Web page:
PubMed Central

    Gilbert, Benjamin; Zhang, Hengzhong; Huang, Feng; Finnegan, Michael P; Waychunas, Glenn A; Banfield, Jillian F

    2003-01-01

    Phase transformation and crystal growth in nanoparticles may happen via mechanisms distinct from those in bulk materials. We combine experimental studies of as-synthesized and hydrothermally coarsened titania (TiO2) and zinc sulfide (ZnS) with thermodynamic analysis, kinetic modeling and molecular dynamics (MD) simulations. The samples were characterized by transmission electron microscopy, X-ray diffraction, synchrotron X-ray absorption and scattering, and UV-vis spectroscopy. At low temperatures, phase transformation in titania nanoparticles occurs predominantly via interface nucleation at particle–particle contacts. Coarsening and crystal growth of titania nanoparticles can be described using the Smoluchowski equation. Oriented attachment-based crystal growth was common in both hydrothermal solutions and under dry conditions. MD simulations predict large structural perturbations within very fine particles, and are consistent with experimental results showing that ligand binding and change in aggregation state can cause phase transformation without particle coarsening. Such phenomena affect surface reactivity, thus may have important roles in geochemical cycling.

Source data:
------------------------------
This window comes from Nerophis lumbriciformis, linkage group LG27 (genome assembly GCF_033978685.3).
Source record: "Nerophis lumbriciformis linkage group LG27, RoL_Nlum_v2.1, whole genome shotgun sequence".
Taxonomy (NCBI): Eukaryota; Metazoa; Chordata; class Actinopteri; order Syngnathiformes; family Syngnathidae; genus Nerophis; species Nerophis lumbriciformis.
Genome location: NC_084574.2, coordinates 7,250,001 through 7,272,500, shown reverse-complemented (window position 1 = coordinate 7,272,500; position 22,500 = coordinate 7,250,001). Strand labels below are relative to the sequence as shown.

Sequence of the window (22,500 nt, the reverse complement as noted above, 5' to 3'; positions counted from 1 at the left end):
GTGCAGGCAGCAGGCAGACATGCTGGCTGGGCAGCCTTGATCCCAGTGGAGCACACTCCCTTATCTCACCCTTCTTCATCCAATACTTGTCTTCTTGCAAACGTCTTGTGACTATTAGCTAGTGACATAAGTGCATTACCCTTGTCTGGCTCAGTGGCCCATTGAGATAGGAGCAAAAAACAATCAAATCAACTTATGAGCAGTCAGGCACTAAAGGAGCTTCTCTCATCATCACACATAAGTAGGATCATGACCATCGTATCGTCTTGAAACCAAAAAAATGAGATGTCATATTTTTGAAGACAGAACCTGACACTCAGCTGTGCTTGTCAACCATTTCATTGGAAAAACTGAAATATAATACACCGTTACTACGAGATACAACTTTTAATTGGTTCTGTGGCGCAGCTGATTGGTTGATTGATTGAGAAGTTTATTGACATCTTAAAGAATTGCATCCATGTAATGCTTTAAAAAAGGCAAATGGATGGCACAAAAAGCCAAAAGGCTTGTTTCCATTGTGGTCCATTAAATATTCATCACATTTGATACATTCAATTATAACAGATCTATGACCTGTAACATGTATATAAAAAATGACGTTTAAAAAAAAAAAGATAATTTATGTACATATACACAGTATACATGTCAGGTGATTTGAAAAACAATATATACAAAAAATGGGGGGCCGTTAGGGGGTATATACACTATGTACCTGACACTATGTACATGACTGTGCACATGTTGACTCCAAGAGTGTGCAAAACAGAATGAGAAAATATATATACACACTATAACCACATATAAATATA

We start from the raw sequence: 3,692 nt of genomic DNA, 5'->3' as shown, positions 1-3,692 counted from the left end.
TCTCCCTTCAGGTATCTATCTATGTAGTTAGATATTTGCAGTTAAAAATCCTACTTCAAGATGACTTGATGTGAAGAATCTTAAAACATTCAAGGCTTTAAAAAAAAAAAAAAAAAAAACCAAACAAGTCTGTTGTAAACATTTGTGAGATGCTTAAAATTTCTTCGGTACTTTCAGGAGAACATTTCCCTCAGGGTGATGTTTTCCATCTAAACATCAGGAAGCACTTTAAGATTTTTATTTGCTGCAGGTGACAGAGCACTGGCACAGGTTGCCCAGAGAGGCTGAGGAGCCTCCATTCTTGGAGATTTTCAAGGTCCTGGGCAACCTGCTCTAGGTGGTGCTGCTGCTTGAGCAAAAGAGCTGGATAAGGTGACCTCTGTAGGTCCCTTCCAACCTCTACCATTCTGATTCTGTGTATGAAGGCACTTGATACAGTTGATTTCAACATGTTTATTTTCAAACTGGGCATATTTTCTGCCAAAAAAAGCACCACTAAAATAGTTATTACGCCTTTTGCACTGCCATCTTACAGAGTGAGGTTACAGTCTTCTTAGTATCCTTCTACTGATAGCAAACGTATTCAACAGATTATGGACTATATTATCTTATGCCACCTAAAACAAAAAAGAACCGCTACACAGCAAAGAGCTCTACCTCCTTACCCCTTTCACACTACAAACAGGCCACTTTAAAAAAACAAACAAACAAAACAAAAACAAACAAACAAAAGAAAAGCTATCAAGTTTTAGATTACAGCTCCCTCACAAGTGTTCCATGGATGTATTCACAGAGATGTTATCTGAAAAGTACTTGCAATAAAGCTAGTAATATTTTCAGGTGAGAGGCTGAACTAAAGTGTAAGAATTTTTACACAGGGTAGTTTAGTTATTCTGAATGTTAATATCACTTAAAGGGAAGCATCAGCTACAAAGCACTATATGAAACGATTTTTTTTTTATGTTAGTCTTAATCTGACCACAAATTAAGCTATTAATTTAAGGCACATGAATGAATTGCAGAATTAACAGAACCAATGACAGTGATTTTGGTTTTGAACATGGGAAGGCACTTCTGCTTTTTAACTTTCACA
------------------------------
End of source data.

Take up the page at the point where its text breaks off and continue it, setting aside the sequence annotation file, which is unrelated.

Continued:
4. Force Balance and Substorm Effects in the Magnetotail

    NASA Technical Reports Server (NTRS)

    Kaufmann, Richard L.; Larson, Douglas J.; Kontodinas, Ioannis D.; Ball, Bryan M.

    1997-01-01